Canadian Forest Service Publications
Host selection by Agrilus planipennis (Coleoptera: Buprestidae): inferences from sticky-band trapping. 2009. Lyons, D.B.; de Groot, P.; Jones, G.C.; Scharbach, R. Canadian Entomologist 141: 40 - 52.
Available from: Great Lakes Forestry Centre
Catalog ID: 29362
CFS Availability: PDF (request by e-mail)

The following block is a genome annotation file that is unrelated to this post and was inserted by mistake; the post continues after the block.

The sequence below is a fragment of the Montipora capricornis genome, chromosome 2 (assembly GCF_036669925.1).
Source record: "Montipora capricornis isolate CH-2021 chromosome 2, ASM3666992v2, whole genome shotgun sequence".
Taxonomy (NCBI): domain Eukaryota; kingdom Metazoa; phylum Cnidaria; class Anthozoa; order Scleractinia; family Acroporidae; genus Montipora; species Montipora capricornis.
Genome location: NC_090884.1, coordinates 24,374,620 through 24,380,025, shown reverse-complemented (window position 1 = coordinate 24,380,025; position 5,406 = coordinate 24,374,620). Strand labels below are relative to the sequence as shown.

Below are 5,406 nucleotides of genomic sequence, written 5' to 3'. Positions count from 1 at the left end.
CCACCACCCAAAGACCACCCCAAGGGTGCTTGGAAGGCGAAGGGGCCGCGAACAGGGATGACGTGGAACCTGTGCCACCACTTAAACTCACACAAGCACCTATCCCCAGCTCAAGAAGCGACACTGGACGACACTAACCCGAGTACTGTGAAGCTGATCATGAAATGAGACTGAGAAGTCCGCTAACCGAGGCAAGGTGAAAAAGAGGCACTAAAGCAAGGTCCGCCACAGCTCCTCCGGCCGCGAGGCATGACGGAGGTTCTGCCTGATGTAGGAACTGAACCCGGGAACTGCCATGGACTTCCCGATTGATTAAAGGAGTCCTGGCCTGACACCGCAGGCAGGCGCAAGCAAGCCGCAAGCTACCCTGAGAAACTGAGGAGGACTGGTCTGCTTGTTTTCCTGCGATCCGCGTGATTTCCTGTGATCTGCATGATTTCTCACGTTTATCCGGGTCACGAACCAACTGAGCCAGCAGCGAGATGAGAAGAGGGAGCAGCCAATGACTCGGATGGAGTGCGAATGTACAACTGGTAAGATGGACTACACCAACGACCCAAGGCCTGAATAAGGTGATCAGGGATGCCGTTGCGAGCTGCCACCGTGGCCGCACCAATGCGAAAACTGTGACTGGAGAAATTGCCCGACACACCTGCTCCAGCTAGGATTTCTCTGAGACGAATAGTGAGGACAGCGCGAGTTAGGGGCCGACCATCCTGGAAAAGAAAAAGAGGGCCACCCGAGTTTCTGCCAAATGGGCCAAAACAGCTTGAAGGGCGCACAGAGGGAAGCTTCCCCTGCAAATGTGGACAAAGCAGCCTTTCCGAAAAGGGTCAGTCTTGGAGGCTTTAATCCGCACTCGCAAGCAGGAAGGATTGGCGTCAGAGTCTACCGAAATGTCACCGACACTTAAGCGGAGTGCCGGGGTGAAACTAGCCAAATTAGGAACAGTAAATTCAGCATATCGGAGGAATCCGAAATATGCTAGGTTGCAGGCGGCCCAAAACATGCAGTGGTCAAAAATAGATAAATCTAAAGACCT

Sticky-band trapping experiments were undertaken in 2003-2006 to examine the host seeking behavoiur of the emerald ash borer, Agrilus planipennis Fairmaire, in woodlots in southwestern Ontario, Canada. The female proportion of A. plannipennis emerging from host logs ranged from 0.414 to 0.582. Landings on sticky-band traps varied more with the female proportion, ranging from 0.392 to 0.889, with the majority in the upper range, suggesting behavioural differences between sexes. correlations between landing density and tree size measured as diameter at breast height were positive or showed no relationship. In some locations more beetles were captured on the south side of the tree than on the north side; however, there was no difference between these cardinal directions at other locations. Nubmers of captured beetles were never significantly greater on the north side of boles. We observed greater landing densities of adults of both sexes on traps on trees along the edges of woodlots than on trees within the woodlots. When given a choice under natural condition, beetles landed almost exclusively on host trees (Fraxinus pennsylvanica Marsh. (Oleaceae)) rather than on other common trees speicies (Carya ovata (Mill.) K. Koch (Juglandaceae), Tilia americana L. (Tiliaceae), and species of Acer L. (Aceraceae)) found in the same woodlots. Our data suggest that A. planipennis make host-selection decisions while in flight rather than landing randomly. Implications for monitoring A. plannipennis using sticky-band traps and understanding its host-seeking behaviour are discussed.
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